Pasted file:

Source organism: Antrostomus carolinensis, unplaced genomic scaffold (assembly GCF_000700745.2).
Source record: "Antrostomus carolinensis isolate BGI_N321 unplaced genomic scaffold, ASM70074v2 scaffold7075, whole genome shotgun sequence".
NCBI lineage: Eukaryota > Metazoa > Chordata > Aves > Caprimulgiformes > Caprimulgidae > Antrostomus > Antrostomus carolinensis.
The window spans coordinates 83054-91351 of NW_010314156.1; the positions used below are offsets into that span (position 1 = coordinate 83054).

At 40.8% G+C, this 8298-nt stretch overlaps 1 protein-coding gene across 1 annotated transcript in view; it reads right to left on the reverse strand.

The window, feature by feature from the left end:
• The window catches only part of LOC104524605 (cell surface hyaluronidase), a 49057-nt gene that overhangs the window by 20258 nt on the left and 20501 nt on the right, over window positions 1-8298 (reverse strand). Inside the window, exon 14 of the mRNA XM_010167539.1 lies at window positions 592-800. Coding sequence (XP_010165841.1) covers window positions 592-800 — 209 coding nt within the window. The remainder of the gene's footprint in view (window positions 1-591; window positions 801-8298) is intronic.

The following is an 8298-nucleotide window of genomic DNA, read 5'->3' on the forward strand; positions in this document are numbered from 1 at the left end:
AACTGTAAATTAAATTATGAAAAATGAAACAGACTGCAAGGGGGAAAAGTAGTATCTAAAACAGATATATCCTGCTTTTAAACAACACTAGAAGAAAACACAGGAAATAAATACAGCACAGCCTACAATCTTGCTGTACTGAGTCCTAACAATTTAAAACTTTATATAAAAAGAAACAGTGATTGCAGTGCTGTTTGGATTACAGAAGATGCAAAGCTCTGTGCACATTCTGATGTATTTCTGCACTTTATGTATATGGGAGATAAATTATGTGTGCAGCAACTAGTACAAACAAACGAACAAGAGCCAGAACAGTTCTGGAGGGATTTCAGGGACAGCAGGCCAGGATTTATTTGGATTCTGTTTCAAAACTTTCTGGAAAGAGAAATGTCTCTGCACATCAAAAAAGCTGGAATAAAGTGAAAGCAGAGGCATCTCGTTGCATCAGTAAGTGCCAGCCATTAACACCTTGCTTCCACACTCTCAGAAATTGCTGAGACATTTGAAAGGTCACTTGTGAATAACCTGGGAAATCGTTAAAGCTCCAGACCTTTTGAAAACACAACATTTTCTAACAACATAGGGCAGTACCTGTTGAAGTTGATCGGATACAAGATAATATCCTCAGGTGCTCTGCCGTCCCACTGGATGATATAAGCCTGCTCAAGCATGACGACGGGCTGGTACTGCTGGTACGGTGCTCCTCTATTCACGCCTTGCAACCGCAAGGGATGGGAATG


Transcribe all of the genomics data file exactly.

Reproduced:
Source organism: Antrostomus carolinensis, unplaced genomic scaffold (assembly GCF_000700745.2).
Source record: "Antrostomus carolinensis isolate BGI_N321 unplaced genomic scaffold, ASM70074v2 scaffold7075, whole genome shotgun sequence".
NCBI lineage: Eukaryota > Metazoa > Chordata > Aves > Caprimulgiformes > Caprimulgidae > Antrostomus > Antrostomus carolinensis.
The window spans coordinates 83054-91351 of NW_010314156.1; the positions used below are offsets into that span (position 1 = coordinate 83054).

At 40.8% G+C, this 8298-nt stretch overlaps 1 protein-coding gene across 1 annotated transcript in view; it reads right to left on the reverse strand.

The window, feature by feature from the left end:
• The window catches only part of LOC104524605 (cell surface hyaluronidase), a 49057-nt gene that overhangs the window by 20258 nt on the left and 20501 nt on the right, over window positions 1-8298 (reverse strand). Inside the window, exon 14 of the mRNA XM_010167539.1 lies at window positions 592-800. Coding sequence (XP_010165841.1) covers window positions 592-800 — 209 coding nt within the window. The remainder of the gene's footprint in view (window positions 1-591; window positions 801-8298) is intronic.

The following is an 8298-nucleotide window of genomic DNA, read 5'->3' on the forward strand; positions in this document are numbered from 1 at the left end:
AACTGTAAATTAAATTATGAAAAATGAAACAGACTGCAAGGGGGAAAAGTAGTATCTAAAACAGATATATCCTGCTTTTAAACAACACTAGAAGAAAACACAGGAAATAAATACAGCACAGCCTACAATCTTGCTGTACTGAGTCCTAACAATTTAAAACTTTATATAAAAAGAAACAGTGATTGCAGTGCTGTTTGGATTACAGAAGATGCAAAGCTCTGTGCACATTCTGATGTATTTCTGCACTTTATGTATATGGGAGATAAATTATGTGTGCAGCAACTAGTACAAACAAACGAACAAGAGCCAGAACAGTTCTGGAGGGATTTCAGGGACAGCAGGCCAGGATTTATTTGGATTCTGTTTCAAAACTTTCTGGAAAGAGAAATGTCTCTGCACATCAAAAAAGCTGGAATAAAGTGAAAGCAGAGGCATCTCGTTGCATCAGTAAGTGCCAGCCATTAACACCTTGCTTCCACACTCTCAGAAATTGCTGAGACATTTGAAAGGTCACTTGTGAATAACCTGGGAAATCGTTAAAGCTCCAGACCTTTTGAAAACACAACATTTTCTAACAACATAGGGCAGTACCTGTTGAAGTTGATCGGATACAAGATAATATCCTCAGGTGCTCTGCCGTCCCACTGGATGATATAAGCCTGCTCAAGCATGACGACGGGCTGGTACTGCTGGTACGGTGCTCCTCTATTCACGCCTTGCAACCGCAAGGGATGGGAATG